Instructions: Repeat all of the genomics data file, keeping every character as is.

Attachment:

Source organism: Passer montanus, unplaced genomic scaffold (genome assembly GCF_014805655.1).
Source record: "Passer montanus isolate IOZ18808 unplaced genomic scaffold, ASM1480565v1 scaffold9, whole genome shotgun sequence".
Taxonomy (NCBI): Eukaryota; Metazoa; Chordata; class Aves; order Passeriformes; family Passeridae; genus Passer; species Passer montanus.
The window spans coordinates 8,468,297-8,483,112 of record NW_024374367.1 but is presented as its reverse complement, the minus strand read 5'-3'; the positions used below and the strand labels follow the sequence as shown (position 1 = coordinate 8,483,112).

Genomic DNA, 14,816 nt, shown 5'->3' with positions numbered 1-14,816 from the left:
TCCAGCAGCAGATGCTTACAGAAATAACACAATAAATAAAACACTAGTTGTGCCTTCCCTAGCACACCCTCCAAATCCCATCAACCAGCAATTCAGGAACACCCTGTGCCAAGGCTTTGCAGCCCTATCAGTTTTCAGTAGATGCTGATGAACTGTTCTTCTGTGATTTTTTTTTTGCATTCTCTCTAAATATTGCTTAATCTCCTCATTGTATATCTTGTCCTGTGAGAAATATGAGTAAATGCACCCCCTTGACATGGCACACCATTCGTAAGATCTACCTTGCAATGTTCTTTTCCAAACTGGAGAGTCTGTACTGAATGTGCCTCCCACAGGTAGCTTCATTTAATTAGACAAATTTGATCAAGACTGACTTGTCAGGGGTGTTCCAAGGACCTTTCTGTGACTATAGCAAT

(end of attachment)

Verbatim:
Source organism: Passer montanus, unplaced genomic scaffold (genome assembly GCF_014805655.1).
Source record: "Passer montanus isolate IOZ18808 unplaced genomic scaffold, ASM1480565v1 scaffold9, whole genome shotgun sequence".
Taxonomy (NCBI): Eukaryota; Metazoa; Chordata; class Aves; order Passeriformes; family Passeridae; genus Passer; species Passer montanus.
The window spans coordinates 8,468,297-8,483,112 of record NW_024374367.1 but is presented as its reverse complement, the minus strand read 5'-3'; the positions used below and the strand labels follow the sequence as shown (position 1 = coordinate 8,483,112).

Genomic DNA, 14,816 nt, shown 5'->3' with positions numbered 1-14,816 from the left:
TCCAGCAGCAGATGCTTACAGAAATAACACAATAAATAAAACACTAGTTGTGCCTTCCCTAGCACACCCTCCAAATCCCATCAACCAGCAATTCAGGAACACCCTGTGCCAAGGCTTTGCAGCCCTATCAGTTTTCAGTAGATGCTGATGAACTGTTCTTCTGTGATTTTTTTTTTGCATTCTCTCTAAATATTGCTTAATCTCCTCATTGTATATCTTGTCCTGTGAGAAATATGAGTAAATGCACCCCCTTGACATGGCACACCATTCGTAAGATCTACCTTGCAATGTTCTTTTCCAAACTGGAGAGTCTGTACTGAATGTGCCTCCCACAGGTAGCTTCATTTAATTAGACAAATTTGATCAAGACTGACTTGTCAGGGGTGTTCCAAGGACCTTTCTGTGACTATAGCAAT